] are linked to breast cancer.”
Dr. Safe was quoted as telling the Times
reporter that it was time to stop trying to make a connection between breast cancer and synthetic organochlorines like PCBs. “For advocates [of the idea] it’s never ending. But for other people, there may be times when we want to spend our money on other things,” said Safe. He opined that the public just had to move on.
But it wasn’t time to move on. Dr. Safe would be shown to be wrong—perhaps dead wrong—both in his quasi-political pronouncements and his scientific analysis of the safety of PCBs. His controversial scientific judgments would encompass the most profound health concerns of more than twenty-three million females in the United States and hundreds of millions of women worldwide, making a tragically fascinating and ultimately disheartening tale about the realities of gender politics and the influence of money on science.
In contrast to the link between PCBs and testicular cancer, there is no smoking-gun relationship between the PCBs and breast cancer. However—since the turn of the millennium—a persuasive new body of evidence has been compiled, mostly by female scientists, that argues that PCBs present a quite serious breast cancer risk to women in America and worldwide.
The study that Dr. Safe used to absolve PCBs of causing breast cancer was done by lead researcher Dr. David J. Hunter, of the Harvard School of Public Health. Dr. Hunter, an Australian, was the Vincent L. Gregory Professor in Cancer Prevention, an endowed chair that gave him a prestigious academic platform he could use to advance his views on the causes of breast cancer.
Dr. Hunter’s study was published in the fall of 1997 in the New England Journal of Medicine
, along with the “chemophobia” editorial by Dr. Safe, which declared that PCBs were irrelevant to the breast cancer epidemic. Hunter’s study of PCBs and DDT was comprehensive—at least as far as numbers were concerned. Using data from the famous Nurses’ Health Study, which had stored thirty-two thousand blood samples from nurses across the country, Dr. Hunter and his colleagues chose 240 women who had developed breast cancer and then found a matching number of nurses who had not. After analyzing the research, the Hunter team found that there was no relationship between breast cancer and the amount of PCBs in the blood of the nurses. The levels of PCBs in both groups were essentially the same.
It all seemed so clear-cut. Another chemophobic myth had been debunked. Or had it? As lead researcher, Dr. Hunter—with Dr. Safe’s editorial endorsement—had apparently based his breast cancer study on the premise that all women are genetically identical when it comes to how their bodies deal with industrial chemicals like PCBs.
There were, of course, obvious benefits to the simplicity of Dr. Hunter’s thinking. It certainly made for an easy study. If all women were basically the same genetically for the purposes of the research, then all you had to do was locate some with breast cancer and compare their blood serum levels of industrial contaminants such as PCBs with the levels in women without breast cancer and voilà! If the levels were about the same in both groups of women, PCBs couldn’t be the cause of breast cancer in women.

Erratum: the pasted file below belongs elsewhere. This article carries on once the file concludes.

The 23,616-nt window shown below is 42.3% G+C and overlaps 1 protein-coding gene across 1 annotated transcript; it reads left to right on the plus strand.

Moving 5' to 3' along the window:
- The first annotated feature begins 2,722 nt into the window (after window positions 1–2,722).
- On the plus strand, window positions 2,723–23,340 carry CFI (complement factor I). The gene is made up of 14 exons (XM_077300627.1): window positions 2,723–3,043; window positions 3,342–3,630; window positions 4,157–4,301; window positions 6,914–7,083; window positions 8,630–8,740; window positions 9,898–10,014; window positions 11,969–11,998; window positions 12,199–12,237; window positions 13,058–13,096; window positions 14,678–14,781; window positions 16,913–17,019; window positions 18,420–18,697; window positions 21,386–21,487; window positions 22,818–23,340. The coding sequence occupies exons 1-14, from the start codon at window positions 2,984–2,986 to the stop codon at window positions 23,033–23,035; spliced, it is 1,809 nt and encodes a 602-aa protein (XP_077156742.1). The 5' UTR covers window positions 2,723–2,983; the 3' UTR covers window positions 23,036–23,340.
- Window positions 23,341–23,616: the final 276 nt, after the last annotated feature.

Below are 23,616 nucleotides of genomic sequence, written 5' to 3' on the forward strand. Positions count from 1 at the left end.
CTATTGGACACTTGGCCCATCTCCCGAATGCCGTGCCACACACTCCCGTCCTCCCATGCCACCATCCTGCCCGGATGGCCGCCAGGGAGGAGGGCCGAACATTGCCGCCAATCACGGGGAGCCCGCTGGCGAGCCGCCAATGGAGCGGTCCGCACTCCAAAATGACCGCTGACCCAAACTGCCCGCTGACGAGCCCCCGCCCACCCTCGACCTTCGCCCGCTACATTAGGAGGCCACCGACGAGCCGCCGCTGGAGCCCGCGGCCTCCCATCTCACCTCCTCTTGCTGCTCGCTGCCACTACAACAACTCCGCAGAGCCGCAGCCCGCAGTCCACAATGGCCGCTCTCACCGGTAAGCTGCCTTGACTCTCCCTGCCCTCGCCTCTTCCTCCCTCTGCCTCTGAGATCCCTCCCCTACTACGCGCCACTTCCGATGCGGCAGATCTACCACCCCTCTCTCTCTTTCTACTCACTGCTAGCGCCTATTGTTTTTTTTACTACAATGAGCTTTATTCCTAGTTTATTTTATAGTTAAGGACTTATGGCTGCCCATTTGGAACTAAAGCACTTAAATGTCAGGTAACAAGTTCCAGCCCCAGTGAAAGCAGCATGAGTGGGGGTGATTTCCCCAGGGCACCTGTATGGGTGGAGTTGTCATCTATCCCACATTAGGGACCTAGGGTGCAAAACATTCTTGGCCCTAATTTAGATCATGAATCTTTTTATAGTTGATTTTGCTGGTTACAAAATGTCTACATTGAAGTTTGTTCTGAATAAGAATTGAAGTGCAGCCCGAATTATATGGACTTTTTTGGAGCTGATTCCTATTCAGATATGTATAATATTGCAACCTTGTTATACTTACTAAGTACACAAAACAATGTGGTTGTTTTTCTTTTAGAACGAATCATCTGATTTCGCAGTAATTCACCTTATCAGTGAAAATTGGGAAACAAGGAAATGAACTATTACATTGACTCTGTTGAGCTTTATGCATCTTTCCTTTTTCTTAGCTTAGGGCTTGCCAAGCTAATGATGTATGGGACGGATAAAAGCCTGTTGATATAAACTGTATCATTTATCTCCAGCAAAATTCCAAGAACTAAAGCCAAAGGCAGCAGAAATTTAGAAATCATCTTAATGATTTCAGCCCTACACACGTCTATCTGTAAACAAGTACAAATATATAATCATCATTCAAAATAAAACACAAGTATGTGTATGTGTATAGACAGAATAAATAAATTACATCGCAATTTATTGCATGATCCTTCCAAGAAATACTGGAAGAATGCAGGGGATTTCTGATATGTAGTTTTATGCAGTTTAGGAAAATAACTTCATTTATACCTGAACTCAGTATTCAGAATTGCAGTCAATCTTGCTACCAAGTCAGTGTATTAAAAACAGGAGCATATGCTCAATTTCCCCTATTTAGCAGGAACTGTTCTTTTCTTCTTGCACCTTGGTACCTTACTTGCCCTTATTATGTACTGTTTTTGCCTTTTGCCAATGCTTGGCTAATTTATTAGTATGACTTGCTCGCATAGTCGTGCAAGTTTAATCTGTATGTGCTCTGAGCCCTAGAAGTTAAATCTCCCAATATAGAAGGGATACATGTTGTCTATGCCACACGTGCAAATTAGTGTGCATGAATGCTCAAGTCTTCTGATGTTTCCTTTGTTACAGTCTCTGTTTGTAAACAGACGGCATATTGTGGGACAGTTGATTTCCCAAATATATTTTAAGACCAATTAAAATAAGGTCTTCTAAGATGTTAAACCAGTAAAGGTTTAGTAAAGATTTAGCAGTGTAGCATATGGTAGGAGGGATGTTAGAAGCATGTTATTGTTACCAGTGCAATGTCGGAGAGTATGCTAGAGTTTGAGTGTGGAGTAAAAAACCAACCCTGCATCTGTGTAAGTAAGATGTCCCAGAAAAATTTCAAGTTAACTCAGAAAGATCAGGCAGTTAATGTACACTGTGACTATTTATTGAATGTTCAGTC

In retrospect, lumping all women together as Dr. Hunter did, believing that they all would have the same genetic response to chemical contaminants—ignoring the possibility that racial or ethnic subgroups of women such as African Americans or Ashkenazi Jewish females, for example, might have dissimilar genetically based reactions to toxins (which they indeed do)—would seem implausible behavior for an epidemiologist with Hunter’s reputation, and implausible for Safe to accept. But they apparently did just that.From the Hardcover edition.
Excerpted from Biocidal by Ted Dracos. Copyright © 2010 by Theodore Michael Dracos. Excerpted by permission of Beacon Press, a division of Random House, Inc. All rights reserved. No part of this excerpt may be reproduced or reprinted without permission in writing from the publisher.
Table of Contents
Chapter 1 The Man Who Poisoned the Planet
Chapter 2 The Good Ol’ Boys of Monsanto
Chapter 3 The Long Con
Chapter 4 The Discovery
Chapter 5 The Global Poison
Chapter 6 PCBs and Kids
Chapter 7 Adult Realities
Chapter 8 PCBs, Breast Cancer, and Hidden Agendas
Chapter 9 Killer Whales and the Weight
Chapter 10 A Lethal Erosion of the Biosphere
Chapter 11 The Devil’s Gamble
Chapter 12 The Politiks of PCBs
Chapter 13 The Epiphany
Chapter 14 GE and the Jacking of the Hudson
Chapter 15 The Inevitability of Nothing
Chapter 16 Precautionary Agonistes
Chapter 17 Epigenetics, PCBs, and Us
Epilogue Clouds and Sunlight